Monday, January 07, 2019

The function of shame

In recent years there has been somewhat of a movement in the direction of treating "shame" as a bad, neurotic, harmful sort of thing.  It is treated as an illness, something to be eliminated or to be recovered from.  It seems to me that this view of shame as a pathology ignores the positive and useful aspects of it.

What does "shame" do for us?  It seems to me that shame is a group function whose purpose is to emotionally motivate an errant or deviant member of the group to change their behavior so as to conform with the group norm.  Shame is an unpleasant experience, of course, that being its point.  It is perhaps the primary force intended to produce conformity.  (Conformity to a group's norms, of course, is one of the characteristic elements defining the boundaries of group membership).

It is frequently important to a group to establish its identity by publicly displayed behaviors or dress.  The threat that shame poses to an errant member is that of being expelled from the group.  The threat is not just to the errant behavior, but to the identity or self, and therefore is experienced as a depressive event.  As a result, the experience of shame has elements of depression as well as of anxiety.

When we try to imagine a "shameless" society, we picture a group of people whose behavior is totally without regard to the norms or standards of ours.  Certainly we are most likely to imagine a group whose norms are very different from ours.  We find ourselves "shocked" or repulsed by their behaviors.  Historically, when this has occurred, we have attempted to "shame" the others into conforming to our behavioral norms.

Instances of "shameful" (or aberrant) behavior by an individual may be defined by their group  as "sick" or "insane" or even "evil".  The norms that an individual violates usually have little to do with realistic limits, and are frequently irrational or unreasonable.  The shaming carried out by a group can be personal, aggressive or even violent, and may not be proportional to the offense.

Interestingly, people with untreated schizophrenia have great difficulty in understanding or conforming to the norms of the groups to which they belong.  An individual might dress or behave in a bizarre fashion and experience no discomfort from the disapproving or shaming behavior of others.   In fact, as such individuals get older, their behavior may depart more and more from the local norms, since they experience  no shaming force to cause them to comply by modifying their behavior.

Sometimes the norms of the group have (or had, at least at one time) a rational basis.  But the real motive force behind a group norm is to identify the group, keep it separate from other groups, and to make it readily identifiable.  There is nothing rational about clothing norms, for instance,  but they are highly important to specific groups of people.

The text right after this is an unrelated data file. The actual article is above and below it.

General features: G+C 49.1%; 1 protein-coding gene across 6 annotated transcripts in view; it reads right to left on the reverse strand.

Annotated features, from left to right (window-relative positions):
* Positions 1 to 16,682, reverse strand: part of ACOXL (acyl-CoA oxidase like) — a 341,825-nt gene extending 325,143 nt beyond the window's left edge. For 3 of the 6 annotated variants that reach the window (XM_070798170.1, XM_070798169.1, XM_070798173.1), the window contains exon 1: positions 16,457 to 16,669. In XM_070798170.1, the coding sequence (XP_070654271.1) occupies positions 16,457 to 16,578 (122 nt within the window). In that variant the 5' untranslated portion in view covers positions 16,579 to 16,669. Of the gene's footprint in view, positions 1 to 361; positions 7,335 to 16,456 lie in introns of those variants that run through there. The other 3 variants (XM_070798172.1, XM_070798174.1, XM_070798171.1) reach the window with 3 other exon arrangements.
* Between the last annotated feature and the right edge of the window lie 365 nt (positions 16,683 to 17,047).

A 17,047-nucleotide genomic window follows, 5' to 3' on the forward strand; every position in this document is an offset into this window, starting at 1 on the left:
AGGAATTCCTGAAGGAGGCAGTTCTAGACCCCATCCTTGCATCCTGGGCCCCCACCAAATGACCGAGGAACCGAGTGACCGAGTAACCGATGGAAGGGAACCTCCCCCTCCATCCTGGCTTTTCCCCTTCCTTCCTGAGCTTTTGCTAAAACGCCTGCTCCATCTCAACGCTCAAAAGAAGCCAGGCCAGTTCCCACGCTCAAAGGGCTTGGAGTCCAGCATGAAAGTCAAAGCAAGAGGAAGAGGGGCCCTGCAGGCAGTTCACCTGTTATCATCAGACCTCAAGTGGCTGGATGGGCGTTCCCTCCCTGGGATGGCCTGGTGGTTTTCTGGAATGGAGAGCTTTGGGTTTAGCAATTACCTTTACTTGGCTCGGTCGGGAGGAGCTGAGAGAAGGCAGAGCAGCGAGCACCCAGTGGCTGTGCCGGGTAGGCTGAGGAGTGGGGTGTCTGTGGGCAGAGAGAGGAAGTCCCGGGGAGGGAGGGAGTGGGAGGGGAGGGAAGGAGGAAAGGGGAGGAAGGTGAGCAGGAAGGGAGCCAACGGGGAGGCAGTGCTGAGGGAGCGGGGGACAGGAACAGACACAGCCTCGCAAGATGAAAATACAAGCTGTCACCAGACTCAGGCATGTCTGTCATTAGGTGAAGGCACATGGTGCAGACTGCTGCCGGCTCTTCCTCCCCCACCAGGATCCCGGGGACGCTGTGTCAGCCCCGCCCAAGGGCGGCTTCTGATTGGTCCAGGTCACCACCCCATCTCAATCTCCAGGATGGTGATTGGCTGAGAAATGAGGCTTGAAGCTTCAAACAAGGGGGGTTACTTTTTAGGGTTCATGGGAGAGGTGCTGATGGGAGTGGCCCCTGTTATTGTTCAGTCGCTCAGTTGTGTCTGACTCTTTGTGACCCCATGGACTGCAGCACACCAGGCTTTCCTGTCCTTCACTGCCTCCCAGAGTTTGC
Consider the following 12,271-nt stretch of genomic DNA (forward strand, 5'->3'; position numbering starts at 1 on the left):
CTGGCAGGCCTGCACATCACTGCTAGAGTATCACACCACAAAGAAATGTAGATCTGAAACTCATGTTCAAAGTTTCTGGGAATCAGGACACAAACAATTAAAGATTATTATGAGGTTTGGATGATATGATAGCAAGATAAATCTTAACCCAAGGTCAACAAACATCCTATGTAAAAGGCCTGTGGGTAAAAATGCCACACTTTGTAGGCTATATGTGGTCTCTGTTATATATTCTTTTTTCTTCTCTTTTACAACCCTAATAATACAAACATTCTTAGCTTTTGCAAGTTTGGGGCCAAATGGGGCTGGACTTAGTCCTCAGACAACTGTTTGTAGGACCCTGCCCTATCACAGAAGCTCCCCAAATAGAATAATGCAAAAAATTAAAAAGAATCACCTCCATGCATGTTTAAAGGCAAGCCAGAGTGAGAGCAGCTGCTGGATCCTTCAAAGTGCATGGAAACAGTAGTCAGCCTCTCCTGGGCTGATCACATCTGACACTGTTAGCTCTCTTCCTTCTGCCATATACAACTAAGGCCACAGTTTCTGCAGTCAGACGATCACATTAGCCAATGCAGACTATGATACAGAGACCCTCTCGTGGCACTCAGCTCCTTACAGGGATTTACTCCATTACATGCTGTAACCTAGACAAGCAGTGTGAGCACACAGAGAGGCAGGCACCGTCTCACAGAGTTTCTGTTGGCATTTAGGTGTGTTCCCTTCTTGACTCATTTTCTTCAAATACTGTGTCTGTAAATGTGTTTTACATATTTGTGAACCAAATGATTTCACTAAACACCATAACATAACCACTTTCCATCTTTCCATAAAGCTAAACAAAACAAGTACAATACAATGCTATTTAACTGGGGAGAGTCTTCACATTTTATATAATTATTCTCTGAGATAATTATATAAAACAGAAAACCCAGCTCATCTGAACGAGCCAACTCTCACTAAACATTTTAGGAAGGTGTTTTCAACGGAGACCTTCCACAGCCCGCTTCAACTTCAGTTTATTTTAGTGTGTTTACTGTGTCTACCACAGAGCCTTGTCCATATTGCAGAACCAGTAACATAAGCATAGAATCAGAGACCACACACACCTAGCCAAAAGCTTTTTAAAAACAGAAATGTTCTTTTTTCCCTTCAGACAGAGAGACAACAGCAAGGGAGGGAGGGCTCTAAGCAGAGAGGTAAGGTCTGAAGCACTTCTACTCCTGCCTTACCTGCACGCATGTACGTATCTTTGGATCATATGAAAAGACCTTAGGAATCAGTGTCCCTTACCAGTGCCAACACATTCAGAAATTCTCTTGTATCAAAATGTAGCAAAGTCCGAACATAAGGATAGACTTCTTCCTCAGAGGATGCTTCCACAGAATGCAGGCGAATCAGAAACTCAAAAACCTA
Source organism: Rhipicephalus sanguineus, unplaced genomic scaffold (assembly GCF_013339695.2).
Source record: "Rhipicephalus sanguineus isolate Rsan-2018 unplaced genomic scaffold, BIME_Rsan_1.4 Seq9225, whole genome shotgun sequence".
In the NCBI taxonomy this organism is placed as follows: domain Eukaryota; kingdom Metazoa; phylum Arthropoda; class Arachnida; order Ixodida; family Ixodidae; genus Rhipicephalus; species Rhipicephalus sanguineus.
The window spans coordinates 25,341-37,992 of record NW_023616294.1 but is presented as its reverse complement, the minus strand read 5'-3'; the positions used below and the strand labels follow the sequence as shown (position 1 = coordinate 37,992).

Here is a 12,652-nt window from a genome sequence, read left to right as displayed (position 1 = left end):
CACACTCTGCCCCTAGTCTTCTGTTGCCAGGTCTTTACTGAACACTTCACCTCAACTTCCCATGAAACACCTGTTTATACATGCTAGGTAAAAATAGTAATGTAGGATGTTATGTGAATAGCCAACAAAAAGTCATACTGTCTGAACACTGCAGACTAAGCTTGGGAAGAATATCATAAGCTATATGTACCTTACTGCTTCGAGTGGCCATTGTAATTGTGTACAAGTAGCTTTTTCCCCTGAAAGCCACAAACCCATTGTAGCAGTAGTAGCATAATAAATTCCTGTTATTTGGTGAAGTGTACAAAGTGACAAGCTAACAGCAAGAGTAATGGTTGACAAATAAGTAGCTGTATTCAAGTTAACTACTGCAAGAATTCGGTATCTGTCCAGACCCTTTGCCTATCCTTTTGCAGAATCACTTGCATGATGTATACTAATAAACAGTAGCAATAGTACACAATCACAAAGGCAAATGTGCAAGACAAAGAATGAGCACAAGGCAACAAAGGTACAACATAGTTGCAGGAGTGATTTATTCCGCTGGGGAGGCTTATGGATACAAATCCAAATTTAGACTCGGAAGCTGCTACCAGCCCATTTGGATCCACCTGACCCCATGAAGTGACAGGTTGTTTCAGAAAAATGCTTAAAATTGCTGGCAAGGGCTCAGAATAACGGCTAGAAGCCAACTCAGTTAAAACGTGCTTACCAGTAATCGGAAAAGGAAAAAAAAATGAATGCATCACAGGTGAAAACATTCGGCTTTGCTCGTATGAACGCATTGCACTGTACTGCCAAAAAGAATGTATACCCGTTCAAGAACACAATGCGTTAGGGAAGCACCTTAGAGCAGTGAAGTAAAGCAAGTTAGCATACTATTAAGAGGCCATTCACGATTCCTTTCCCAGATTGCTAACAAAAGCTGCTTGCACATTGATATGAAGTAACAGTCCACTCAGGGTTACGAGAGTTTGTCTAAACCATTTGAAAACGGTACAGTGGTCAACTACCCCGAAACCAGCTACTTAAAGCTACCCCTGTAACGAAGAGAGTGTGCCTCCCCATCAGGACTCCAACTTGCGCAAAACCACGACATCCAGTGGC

Currently there has been a sort of rebellion against "body shaming".  People who are obese experience instances in which a group rejects or shames them for their body shape.  Ostensibly this shaming is based on health issues and sexual attractiveness, and is expected to provide pressures for the obese person to conform by losing weight.  It is rarely effective, however, and almost always painful to the object.

But without shame, why would we conform to the norms of our social groups?  We would have no manners, no etiquette, no rules for acceptable public behavior.  Many people would say we are moving in that direction fairly rapidly already.  Without shaming, there would be little to stop the drift into ungoverned public behavior.

However, while shame may have its uses in producing conformity and rules, it does so through producing discomfort and unhappiness in the person shamed.  When the shamed behavior is out of the control of the individual, the shaming is only damaging and hurtful.  For instance, "making fun" of an individual with a physical or intellectual defect is obviously a hurtful thing to do.  It can't produce conformity, which is not in the realm of possibility for the shamed person.

A more serious instance is in the case of the individual who shames themselves on the basis of what they considers unacceptable behavior.   As a result, they emotionally expel themselves from their group. What makes this more serious is that the group from which they think of themselves as deviant, from which they deserve expulsion, is the human race itself. They withdraw and isolate themselves and ultimately may become suicidal as their ultimate non-membership.

Individuals whose behavior or characteristics are the subject of shame may prefer to view their non-conformance as "not their fault", i.e. something out of their control and thus not be subject to shaming.  Sometimes that is true, but sometimes it is an attempt to justify behavior that the subject knows is aberrant and probably not acceptable to their group, so they can be granted an "exception".